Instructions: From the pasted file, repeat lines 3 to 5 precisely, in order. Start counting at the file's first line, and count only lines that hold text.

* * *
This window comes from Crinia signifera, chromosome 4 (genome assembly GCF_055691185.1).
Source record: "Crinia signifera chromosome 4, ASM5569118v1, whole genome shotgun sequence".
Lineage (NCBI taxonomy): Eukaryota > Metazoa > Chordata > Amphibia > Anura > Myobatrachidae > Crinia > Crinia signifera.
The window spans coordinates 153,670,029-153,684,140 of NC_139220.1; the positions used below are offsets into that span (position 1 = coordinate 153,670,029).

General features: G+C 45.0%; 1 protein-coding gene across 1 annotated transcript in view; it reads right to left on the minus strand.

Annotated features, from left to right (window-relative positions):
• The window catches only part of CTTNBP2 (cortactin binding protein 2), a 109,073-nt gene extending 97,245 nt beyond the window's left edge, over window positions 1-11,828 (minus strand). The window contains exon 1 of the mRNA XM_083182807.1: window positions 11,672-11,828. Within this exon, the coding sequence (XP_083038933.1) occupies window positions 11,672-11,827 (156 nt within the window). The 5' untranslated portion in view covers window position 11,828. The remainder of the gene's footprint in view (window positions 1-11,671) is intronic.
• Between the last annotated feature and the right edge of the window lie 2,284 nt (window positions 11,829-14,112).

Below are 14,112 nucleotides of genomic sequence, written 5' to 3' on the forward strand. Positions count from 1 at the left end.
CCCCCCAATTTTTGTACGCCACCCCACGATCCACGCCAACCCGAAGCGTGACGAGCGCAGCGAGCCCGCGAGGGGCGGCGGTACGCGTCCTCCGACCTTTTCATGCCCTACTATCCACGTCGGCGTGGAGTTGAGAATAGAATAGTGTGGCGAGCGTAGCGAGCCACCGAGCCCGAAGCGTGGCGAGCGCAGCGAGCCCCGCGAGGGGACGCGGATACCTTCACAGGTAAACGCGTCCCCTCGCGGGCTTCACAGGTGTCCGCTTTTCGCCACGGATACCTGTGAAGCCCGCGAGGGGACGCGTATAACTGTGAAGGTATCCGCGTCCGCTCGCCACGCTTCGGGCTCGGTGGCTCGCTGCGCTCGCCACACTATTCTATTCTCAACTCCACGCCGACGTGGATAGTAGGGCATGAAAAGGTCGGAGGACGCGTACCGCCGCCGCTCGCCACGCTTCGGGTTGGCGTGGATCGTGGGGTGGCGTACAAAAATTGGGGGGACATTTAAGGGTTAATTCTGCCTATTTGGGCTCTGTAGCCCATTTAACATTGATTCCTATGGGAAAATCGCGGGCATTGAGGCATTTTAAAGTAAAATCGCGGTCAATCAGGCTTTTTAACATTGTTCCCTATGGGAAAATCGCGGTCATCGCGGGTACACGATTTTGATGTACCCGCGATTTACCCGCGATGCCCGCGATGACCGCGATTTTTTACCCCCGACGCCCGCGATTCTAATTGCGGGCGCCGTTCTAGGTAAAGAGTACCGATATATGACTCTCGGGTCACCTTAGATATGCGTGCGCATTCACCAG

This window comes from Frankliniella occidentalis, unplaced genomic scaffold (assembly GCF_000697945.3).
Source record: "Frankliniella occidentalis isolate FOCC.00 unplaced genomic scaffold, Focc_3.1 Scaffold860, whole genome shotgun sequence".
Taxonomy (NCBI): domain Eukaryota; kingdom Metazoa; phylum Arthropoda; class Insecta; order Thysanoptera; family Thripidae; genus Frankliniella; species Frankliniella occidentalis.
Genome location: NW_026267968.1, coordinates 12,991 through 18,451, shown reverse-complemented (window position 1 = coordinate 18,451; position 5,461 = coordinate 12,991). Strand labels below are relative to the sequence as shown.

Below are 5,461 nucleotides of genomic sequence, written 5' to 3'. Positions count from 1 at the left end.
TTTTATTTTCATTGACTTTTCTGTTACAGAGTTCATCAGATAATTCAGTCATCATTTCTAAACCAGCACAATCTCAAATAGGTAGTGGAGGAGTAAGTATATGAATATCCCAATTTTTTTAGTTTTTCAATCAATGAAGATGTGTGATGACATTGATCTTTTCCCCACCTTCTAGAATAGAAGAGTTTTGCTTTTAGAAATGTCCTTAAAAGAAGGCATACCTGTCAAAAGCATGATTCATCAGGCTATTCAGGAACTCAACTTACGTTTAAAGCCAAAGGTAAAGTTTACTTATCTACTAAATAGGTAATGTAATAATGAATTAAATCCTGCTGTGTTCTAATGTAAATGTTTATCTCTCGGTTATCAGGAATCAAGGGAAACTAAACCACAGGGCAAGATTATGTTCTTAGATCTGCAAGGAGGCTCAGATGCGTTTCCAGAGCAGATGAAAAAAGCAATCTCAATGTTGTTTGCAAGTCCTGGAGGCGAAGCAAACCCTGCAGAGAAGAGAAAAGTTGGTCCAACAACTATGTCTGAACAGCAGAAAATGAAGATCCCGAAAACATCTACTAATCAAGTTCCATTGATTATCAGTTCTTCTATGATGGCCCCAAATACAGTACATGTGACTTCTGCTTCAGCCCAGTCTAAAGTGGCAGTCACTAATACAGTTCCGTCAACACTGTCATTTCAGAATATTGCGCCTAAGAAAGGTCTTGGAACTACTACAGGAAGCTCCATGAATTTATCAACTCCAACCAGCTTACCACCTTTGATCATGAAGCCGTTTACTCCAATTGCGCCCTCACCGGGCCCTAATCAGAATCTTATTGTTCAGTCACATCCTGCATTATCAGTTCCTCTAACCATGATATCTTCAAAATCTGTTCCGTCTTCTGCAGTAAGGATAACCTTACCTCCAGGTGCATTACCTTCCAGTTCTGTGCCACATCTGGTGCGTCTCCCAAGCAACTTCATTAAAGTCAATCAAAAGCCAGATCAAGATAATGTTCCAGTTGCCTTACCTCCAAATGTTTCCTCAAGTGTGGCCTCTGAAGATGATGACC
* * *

Lineage (NCBI taxonomy): Eukaryota > Metazoa > Chordata > Amphibia > Anura > Myobatrachidae > Crinia > Crinia signifera.
The window spans coordinates 153,670,029-153,684,140 of NC_139220.1; the positions used below are offsets into that span (position 1 = coordinate 153,670,029).

General features: G+C 45.0%; 1 protein-coding gene across 1 annotated transcript in view; it reads right to left on the minus strand.